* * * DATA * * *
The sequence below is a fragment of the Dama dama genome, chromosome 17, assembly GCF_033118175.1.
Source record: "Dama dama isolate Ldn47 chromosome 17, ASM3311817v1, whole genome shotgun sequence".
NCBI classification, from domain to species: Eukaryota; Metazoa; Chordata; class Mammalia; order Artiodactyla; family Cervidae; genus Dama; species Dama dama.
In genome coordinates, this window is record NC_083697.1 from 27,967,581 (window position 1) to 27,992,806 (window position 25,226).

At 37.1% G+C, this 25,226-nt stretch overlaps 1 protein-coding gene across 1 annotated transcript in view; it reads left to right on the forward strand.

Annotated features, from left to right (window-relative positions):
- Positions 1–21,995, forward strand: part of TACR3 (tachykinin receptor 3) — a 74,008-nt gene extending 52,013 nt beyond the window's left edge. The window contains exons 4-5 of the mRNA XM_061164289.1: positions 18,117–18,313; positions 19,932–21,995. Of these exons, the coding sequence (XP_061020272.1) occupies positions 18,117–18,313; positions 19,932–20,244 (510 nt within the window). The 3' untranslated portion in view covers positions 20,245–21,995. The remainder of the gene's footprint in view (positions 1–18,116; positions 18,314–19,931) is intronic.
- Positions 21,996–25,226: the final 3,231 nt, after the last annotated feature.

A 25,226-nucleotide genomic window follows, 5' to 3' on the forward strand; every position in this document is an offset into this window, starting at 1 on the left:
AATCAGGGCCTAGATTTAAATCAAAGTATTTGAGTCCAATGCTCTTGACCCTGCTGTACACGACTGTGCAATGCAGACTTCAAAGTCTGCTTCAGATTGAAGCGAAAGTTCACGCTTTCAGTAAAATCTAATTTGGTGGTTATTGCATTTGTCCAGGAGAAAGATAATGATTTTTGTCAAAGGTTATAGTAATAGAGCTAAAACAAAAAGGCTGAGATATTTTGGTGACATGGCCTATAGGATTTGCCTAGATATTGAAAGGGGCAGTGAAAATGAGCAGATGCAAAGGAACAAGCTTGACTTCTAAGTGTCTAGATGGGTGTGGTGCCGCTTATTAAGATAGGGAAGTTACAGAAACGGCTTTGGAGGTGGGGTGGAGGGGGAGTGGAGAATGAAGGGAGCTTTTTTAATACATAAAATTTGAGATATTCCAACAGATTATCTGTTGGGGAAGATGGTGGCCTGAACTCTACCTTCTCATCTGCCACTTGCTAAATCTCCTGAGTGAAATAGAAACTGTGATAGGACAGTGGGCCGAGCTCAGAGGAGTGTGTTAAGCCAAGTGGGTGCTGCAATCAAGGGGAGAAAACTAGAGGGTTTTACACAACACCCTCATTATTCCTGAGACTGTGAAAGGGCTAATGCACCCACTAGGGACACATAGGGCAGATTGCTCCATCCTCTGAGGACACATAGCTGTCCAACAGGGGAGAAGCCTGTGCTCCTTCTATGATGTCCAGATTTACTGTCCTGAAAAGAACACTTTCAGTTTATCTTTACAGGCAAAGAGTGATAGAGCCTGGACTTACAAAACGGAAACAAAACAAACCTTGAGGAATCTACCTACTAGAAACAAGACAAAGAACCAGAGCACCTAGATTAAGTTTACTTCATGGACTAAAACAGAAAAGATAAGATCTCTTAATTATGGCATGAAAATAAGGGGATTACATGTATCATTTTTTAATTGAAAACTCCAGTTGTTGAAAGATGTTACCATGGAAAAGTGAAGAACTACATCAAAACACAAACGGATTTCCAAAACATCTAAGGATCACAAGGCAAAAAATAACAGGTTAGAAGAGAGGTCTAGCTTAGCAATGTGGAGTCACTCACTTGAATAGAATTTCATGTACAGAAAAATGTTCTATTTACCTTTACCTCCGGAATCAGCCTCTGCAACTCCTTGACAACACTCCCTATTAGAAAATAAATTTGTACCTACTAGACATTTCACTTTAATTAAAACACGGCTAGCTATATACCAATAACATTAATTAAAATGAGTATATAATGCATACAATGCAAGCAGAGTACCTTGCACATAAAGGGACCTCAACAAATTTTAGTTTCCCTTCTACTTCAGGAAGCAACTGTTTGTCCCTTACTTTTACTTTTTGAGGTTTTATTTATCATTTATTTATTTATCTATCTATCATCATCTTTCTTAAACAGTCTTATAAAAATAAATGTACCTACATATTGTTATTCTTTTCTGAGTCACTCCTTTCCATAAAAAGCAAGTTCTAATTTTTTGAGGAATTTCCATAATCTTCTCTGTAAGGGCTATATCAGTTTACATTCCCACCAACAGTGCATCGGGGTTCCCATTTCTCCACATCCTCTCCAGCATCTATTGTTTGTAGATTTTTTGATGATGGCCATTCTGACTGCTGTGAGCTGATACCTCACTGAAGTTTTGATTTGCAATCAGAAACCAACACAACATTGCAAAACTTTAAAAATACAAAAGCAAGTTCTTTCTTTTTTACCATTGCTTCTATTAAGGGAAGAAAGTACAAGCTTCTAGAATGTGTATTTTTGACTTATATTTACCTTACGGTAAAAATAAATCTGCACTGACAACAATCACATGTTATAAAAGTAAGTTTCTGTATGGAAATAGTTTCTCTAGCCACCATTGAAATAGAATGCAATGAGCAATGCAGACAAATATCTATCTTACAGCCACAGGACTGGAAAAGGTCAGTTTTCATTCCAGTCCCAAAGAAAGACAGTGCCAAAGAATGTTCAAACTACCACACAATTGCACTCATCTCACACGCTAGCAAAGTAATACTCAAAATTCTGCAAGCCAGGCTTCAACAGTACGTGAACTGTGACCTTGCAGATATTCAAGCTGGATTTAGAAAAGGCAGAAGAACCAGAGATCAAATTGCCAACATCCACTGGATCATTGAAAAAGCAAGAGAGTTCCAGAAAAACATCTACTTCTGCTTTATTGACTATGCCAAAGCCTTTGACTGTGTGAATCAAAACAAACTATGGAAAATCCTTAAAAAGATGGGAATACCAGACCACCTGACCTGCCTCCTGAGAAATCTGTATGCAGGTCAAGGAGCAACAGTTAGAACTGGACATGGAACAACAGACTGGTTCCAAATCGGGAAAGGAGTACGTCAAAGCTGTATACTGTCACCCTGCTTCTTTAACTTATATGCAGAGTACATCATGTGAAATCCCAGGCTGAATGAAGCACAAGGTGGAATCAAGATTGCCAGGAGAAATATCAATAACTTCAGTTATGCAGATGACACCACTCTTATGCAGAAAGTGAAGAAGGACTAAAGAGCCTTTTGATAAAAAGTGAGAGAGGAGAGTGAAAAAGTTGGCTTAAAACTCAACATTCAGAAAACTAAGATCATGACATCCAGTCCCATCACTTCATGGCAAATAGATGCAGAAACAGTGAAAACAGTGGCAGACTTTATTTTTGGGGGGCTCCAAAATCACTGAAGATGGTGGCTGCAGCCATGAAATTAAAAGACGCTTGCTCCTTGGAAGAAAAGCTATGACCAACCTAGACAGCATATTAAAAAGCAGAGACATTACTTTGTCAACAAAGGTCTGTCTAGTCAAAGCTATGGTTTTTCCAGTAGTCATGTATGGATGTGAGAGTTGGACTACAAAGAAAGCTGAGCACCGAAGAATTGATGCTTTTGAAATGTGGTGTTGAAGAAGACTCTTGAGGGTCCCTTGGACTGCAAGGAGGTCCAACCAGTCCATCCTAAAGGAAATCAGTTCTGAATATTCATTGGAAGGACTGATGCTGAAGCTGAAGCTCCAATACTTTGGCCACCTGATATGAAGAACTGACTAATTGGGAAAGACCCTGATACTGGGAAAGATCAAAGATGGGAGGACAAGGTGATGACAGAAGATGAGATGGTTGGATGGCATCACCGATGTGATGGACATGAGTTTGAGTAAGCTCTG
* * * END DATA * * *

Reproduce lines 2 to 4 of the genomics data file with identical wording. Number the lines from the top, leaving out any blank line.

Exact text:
Source record: "Dama dama isolate Ldn47 chromosome 17, ASM3311817v1, whole genome shotgun sequence".
NCBI classification, from domain to species: Eukaryota; Metazoa; Chordata; class Mammalia; order Artiodactyla; family Cervidae; genus Dama; species Dama dama.
In genome coordinates, this window is record NC_083697.1 from 27,967,581 (window position 1) to 27,992,806 (window position 25,226).